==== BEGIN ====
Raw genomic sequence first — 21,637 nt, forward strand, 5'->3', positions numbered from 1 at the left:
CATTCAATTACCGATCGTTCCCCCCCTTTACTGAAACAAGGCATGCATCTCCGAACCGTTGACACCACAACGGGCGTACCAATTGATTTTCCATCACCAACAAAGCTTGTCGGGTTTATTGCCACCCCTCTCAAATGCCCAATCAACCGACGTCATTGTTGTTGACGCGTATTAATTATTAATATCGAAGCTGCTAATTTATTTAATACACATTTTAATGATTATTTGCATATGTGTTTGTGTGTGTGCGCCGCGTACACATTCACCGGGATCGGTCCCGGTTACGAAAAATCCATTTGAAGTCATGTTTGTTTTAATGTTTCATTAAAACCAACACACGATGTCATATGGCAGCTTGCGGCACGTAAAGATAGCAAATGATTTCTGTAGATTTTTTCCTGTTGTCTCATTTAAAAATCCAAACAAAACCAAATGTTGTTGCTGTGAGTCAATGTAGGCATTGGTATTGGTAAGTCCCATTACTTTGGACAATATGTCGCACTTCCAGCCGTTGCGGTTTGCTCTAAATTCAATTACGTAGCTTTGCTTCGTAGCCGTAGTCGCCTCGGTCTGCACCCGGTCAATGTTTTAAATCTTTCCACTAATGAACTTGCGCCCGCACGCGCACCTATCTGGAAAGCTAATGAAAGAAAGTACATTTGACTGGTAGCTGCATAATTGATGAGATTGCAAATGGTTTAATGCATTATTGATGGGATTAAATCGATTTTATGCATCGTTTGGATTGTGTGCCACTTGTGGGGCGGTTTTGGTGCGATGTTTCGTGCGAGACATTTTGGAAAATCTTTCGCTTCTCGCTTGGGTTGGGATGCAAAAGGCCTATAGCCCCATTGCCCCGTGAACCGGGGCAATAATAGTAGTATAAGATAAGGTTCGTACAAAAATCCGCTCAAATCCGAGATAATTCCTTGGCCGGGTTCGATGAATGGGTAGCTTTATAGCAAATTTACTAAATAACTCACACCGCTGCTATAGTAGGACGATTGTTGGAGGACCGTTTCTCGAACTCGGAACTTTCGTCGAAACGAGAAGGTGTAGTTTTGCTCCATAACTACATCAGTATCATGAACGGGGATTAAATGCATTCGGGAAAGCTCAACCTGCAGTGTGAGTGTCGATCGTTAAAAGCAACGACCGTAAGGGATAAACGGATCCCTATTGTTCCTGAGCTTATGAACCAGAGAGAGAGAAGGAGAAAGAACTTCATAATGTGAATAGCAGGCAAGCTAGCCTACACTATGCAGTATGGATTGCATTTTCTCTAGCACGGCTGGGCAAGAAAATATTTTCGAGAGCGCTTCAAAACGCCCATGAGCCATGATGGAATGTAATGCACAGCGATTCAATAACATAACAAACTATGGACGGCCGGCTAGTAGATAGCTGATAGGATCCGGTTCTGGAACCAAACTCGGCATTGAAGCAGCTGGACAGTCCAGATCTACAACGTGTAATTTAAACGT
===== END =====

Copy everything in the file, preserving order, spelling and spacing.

Raw genomic sequence first — 21,637 nt, forward strand, 5'->3', positions numbered from 1 at the left:
CATTCAATTACCGATCGTTCCCCCCCTTTACTGAAACAAGGCATGCATCTCCGAACCGTTGACACCACAACGGGCGTACCAATTGATTTTCCATCACCAACAAAGCTTGTCGGGTTTATTGCCACCCCTCTCAAATGCCCAATCAACCGACGTCATTGTTGTTGACGCGTATTAATTATTAATATCGAAGCTGCTAATTTATTTAATACACATTTTAATGATTATTTGCATATGTGTTTGTGTGTGTGCGCCGCGTACACATTCACCGGGATCGGTCCCGGTTACGAAAAATCCATTTGAAGTCATGTTTGTTTTAATGTTTCATTAAAACCAACACACGATGTCATATGGCAGCTTGCGGCACGTAAAGATAGCAAATGATTTCTGTAGATTTTTTCCTGTTGTCTCATTTAAAAATCCAAACAAAACCAAATGTTGTTGCTGTGAGTCAATGTAGGCATTGGTATTGGTAAGTCCCATTACTTTGGACAATATGTCGCACTTCCAGCCGTTGCGGTTTGCTCTAAATTCAATTACGTAGCTTTGCTTCGTAGCCGTAGTCGCCTCGGTCTGCACCCGGTCAATGTTTTAAATCTTTCCACTAATGAACTTGCGCCCGCACGCGCACCTATCTGGAAAGCTAATGAAAGAAAGTACATTTGACTGGTAGCTGCATAATTGATGAGATTGCAAATGGTTTAATGCATTATTGATGGGATTAAATCGATTTTATGCATCGTTTGGATTGTGTGCCACTTGTGGGGCGGTTTTGGTGCGATGTTTCGTGCGAGACATTTTGGAAAATCTTTCGCTTCTCGCTTGGGTTGGGATGCAAAAGGCCTATAGCCCCATTGCCCCGTGAACCGGGGCAATAATAGTAGTATAAGATAAGGTTCGTACAAAAATCCGCTCAAATCCGAGATAATTCCTTGGCCGGGTTCGATGAATGGGTAGCTTTATAGCAAATTTACTAAATAACTCACACCGCTGCTATAGTAGGACGATTGTTGGAGGACCGTTTCTCGAACTCGGAACTTTCGTCGAAACGAGAAGGTGTAGTTTTGCTCCATAACTACATCAGTATCATGAACGGGGATTAAATGCATTCGGGAAAGCTCAACCTGCAGTGTGAGTGTCGATCGTTAAAAGCAACGACCGTAAGGGATAAACGGATCCCTATTGTTCCTGAGCTTATGAACCAGAGAGAGAGAAGGAGAAAGAACTTCATAATGTGAATAGCAGGCAAGCTAGCCTACACTATGCAGTATGGATTGCATTTTCTCTAGCACGGCTGGGCAAGAAAATATTTTCGAGAGCGCTTCAAAACGCCCATGAGCCATGATGGAATGTAATGCACAGCGATTCAATAACATAACAAACTATGGACGGCCGGCTAGTAGATAGCTGATAGGATCCGGTTCTGGAACCAAACTCGGCATTGAAGCAGCTGGACAGTCCAGATCTACAACGTGTAATTTAAACGT